I almost allowed ministry to ruin me. No, it wasn’t ministry’s fault. I am not an innocent victim, and I now take full responsibility for my actions.
I didn’t burn out. In fact, for most of my ministry I ran at a great pace and with great rhythm. So what almost ruined me? It wasn’t my pace. It was my posture.
Execution. Excellence. Growth. These were the mantras of my leadership when I first planted a church and became the Sr Leader. I wanted to be the best. Nothing less would do!
So I pushed...and I drove...and I pushed some more. Nothing was ever good enough, though. No one was ever good enough. No one saw what I saw as fast as I saw it. No one worked as hard as I did. No one cared as much as I did.
Looking back, I realize that my drive for excellence was actually perfectionism in disguise. For a perfectionist, nothing less than perfect is good enough. For years I was not happy unless everything and everyone was perfect, and it never was. My expectations of myself and others were at such a high standard that no one (including myself) could ever measure up. I managed and critiqued everything and everyone to death. My thoughts and discussions would inevitably center around what was WRONG with everything and everyone. I worked to compliment and encouraged my team, but I always had a critique looming in my mind.
As a result, I became frustrated. Agitated. Angry. Negative. I certainly wasn’t as life-giving as I could have been. For people who couldn’t keep up, my first thought was to discard them rather than develop them.
I honestly didn’t recognize this about myself. My spouse did. She tried to tell me gently on more than one occasion that my thoughts and discussions about things and people tended to be negative in nature. I wouldn’t listen. She told me one day that I had become a pessimist. Disagreeing, I said to myself: “No, I’m a realist!”
A realist is just a pessimist in denial. TWEET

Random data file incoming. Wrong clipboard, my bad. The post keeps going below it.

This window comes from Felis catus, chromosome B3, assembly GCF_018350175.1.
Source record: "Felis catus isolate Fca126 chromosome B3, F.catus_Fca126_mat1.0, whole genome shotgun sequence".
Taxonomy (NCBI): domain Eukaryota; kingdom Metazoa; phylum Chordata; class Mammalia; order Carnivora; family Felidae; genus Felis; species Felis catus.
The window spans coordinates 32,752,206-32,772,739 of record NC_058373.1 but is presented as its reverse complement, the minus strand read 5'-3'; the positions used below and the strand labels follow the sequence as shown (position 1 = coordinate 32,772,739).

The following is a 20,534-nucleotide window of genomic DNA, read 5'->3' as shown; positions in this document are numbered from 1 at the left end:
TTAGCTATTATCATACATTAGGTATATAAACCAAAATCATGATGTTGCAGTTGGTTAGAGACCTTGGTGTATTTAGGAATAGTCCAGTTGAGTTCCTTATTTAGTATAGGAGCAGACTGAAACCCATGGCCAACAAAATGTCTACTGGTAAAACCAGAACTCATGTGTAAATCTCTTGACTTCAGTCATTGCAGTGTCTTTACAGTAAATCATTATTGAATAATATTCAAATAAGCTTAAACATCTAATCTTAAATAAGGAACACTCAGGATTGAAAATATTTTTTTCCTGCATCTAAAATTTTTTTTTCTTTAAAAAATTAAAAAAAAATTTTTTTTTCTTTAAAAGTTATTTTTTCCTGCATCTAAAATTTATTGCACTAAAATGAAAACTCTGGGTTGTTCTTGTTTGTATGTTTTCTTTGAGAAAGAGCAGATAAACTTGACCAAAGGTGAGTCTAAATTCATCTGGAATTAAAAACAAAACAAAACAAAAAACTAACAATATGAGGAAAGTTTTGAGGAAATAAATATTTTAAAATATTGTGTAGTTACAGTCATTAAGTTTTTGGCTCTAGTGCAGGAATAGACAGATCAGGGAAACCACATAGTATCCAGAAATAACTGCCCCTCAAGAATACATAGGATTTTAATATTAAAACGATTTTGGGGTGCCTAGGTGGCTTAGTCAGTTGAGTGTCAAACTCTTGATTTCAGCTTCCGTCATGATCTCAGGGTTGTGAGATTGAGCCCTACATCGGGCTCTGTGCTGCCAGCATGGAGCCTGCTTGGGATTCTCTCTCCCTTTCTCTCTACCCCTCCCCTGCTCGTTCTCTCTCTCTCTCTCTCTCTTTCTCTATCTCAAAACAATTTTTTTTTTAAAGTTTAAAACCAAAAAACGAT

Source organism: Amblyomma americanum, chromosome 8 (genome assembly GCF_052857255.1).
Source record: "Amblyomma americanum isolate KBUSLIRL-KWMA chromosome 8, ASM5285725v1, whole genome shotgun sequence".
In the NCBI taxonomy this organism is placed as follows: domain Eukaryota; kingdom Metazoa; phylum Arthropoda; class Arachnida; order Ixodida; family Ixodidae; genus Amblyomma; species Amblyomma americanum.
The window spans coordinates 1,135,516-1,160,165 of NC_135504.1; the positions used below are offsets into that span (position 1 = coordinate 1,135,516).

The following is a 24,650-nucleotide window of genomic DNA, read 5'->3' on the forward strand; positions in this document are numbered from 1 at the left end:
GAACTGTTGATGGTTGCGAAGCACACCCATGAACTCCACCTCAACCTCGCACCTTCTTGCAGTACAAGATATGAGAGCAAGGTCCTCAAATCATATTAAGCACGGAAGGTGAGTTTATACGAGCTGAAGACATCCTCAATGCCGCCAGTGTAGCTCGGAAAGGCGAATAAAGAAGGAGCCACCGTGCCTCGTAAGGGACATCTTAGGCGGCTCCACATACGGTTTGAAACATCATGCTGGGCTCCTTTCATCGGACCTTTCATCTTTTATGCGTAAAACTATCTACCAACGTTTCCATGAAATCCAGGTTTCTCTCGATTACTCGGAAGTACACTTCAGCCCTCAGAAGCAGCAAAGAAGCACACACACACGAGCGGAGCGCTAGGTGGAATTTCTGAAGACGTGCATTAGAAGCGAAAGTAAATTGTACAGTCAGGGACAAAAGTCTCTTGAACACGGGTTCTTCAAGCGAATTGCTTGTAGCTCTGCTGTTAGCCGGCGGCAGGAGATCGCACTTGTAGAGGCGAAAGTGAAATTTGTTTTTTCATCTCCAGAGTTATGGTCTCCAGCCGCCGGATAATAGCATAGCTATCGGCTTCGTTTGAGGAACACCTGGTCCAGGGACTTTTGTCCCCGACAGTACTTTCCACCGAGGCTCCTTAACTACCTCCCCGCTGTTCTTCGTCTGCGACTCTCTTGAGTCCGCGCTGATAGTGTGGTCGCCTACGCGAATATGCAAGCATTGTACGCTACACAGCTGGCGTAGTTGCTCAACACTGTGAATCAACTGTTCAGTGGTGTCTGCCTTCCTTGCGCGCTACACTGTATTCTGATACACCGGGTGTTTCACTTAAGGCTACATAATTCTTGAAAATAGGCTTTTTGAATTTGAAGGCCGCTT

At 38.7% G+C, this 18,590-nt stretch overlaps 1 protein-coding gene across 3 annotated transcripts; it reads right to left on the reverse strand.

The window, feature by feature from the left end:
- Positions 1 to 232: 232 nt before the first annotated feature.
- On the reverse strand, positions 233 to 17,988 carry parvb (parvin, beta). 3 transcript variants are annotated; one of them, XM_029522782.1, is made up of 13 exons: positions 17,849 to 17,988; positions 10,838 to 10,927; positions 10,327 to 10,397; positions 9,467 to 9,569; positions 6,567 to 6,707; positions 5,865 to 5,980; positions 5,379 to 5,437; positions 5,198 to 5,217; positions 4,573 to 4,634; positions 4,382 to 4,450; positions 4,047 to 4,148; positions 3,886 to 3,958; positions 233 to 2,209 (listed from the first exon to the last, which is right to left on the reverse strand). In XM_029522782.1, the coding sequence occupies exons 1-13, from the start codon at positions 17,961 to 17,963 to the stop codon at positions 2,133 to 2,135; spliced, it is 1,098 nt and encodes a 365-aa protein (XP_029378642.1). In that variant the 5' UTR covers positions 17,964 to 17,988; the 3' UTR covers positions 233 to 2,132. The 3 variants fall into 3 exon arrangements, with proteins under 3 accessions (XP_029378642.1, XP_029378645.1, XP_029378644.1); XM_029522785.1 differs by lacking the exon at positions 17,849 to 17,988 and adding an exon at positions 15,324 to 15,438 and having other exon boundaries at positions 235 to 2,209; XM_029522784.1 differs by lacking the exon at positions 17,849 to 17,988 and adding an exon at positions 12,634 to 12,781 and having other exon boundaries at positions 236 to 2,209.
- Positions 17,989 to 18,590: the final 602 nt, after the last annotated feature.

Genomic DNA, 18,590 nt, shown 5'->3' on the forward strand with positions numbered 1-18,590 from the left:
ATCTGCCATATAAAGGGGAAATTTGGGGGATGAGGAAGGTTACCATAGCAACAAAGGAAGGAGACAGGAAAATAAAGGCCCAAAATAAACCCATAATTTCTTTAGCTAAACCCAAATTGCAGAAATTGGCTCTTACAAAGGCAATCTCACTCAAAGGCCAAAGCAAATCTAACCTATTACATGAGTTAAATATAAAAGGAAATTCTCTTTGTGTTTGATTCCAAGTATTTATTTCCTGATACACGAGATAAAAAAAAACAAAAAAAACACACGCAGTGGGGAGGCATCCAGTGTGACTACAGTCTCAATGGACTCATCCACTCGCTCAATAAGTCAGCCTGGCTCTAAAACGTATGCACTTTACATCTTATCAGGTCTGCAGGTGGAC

I thought I had to be like this to get things done, to make things and people better. Over time I began to realize I was just sucking the wind out of my leadership, my leaders, and my ministry.
Yes, I eventually repented...a long time ago now. I don’t beat myself up about my past sin(s). I simply lead differently these days. How?
Today I realize that:
- Leadership should be life-giving instead of sucking the life out of things and people. TWEET
- Leaders should give themselves and others a lot of grace. TWEET
- Leaders should love tough before practicing tough love. TWEET
- Leaders should develop people not just discard them. TWEET
- Leaders should focus on what is excellent & praiseworthy rather than what is wrong & critical. TWEET
- Leaders should focus on who people are becoming rather than what they are lacking. TWEET
- Leaders should love the journey not just the destination. TWEET
With great coaching and contemplation, I have grown so much as a leader in these areas. God has helped me lead myself and grow as a life-giving leader. Now I lead the way for lots of other leaders!
Are you allowing ministry to ruin you?
Don’t allow it to happen another day. Take responsibility. Repent - to God and to the people around you. You will gain credibility by acknowledging it. I sure did.
Turn things around. Drive to be the best, but enjoy the journey.
Start believing the best: about yourself, your ministry and others.
Be transformed by the renewing of your mind. Jesus came to give us life more abundantly. Start living that life!
You will need help with this.
The best people to help us are people who have been where we’ve been but have conquered what we need to conquer.
We would love help you learn how to lead yourself and your ministry to the next level - in a life giving way.
Drop us a line and let’s talk about how we can help.